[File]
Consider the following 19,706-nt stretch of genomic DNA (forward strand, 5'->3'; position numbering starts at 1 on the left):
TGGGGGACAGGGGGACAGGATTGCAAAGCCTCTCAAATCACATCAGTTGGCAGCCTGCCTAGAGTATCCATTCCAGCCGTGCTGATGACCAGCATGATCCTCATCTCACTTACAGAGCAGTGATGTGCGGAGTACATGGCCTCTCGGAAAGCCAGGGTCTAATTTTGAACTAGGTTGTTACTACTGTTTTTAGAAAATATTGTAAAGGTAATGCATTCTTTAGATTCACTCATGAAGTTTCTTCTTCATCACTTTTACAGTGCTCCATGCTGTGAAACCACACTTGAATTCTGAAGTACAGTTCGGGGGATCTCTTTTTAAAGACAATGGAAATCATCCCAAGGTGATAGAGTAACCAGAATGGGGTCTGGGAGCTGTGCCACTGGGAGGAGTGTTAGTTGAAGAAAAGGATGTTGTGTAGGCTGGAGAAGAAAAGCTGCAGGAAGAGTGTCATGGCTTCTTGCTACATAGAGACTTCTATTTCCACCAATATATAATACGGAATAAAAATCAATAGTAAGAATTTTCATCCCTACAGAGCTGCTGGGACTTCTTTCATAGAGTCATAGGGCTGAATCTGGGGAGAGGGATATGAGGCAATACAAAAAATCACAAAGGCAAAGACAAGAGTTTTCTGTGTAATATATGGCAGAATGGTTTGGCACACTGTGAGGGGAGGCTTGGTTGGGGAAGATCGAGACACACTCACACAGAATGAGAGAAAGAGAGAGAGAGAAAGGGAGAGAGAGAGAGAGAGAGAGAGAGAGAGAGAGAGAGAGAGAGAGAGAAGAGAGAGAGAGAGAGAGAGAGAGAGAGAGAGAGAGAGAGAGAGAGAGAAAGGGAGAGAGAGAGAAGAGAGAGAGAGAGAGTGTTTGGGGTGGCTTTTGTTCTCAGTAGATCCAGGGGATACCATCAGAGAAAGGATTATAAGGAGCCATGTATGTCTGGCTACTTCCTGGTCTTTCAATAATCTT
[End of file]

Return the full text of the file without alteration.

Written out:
Consider the following 19,706-nt stretch of genomic DNA (forward strand, 5'->3'; position numbering starts at 1 on the left):
TGGGGGACAGGGGGACAGGATTGCAAAGCCTCTCAAATCACATCAGTTGGCAGCCTGCCTAGAGTATCCATTCCAGCCGTGCTGATGACCAGCATGATCCTCATCTCACTTACAGAGCAGTGATGTGCGGAGTACATGGCCTCTCGGAAAGCCAGGGTCTAATTTTGAACTAGGTTGTTACTACTGTTTTTAGAAAATATTGTAAAGGTAATGCATTCTTTAGATTCACTCATGAAGTTTCTTCTTCATCACTTTTACAGTGCTCCATGCTGTGAAACCACACTTGAATTCTGAAGTACAGTTCGGGGGATCTCTTTTTAAAGACAATGGAAATCATCCCAAGGTGATAGAGTAACCAGAATGGGGTCTGGGAGCTGTGCCACTGGGAGGAGTGTTAGTTGAAGAAAAGGATGTTGTGTAGGCTGGAGAAGAAAAGCTGCAGGAAGAGTGTCATGGCTTCTTGCTACATAGAGACTTCTATTTCCACCAATATATAATACGGAATAAAAATCAATAGTAAGAATTTTCATCCCTACAGAGCTGCTGGGACTTCTTTCATAGAGTCATAGGGCTGAATCTGGGGAGAGGGATATGAGGCAATACAAAAAATCACAAAGGCAAAGACAAGAGTTTTCTGTGTAATATATGGCAGAATGGTTTGGCACACTGTGAGGGGAGGCTTGGTTGGGGAAGATCGAGACACACTCACACAGAATGAGAGAAAGAGAGAGAGAGAAAGGGAGAGAGAGAGAGAGAGAGAGAGAGAGAGAGAGAGAGAGAGAGAGAGAAGAGAGAGAGAGAGAGAGAGAGAGAGAGAGAGAGAGAGAGAGAGAGAGAAAGGGAGAGAGAGAGAAGAGAGAGAGAGAGAGTGTTTGGGGTGGCTTTTGTTCTCAGTAGATCCAGGGGATACCATCAGAGAAAGGATTATAAGGAGCCATGTATGTCTGGCTACTTCCTGGTCTTTCAATAATCTT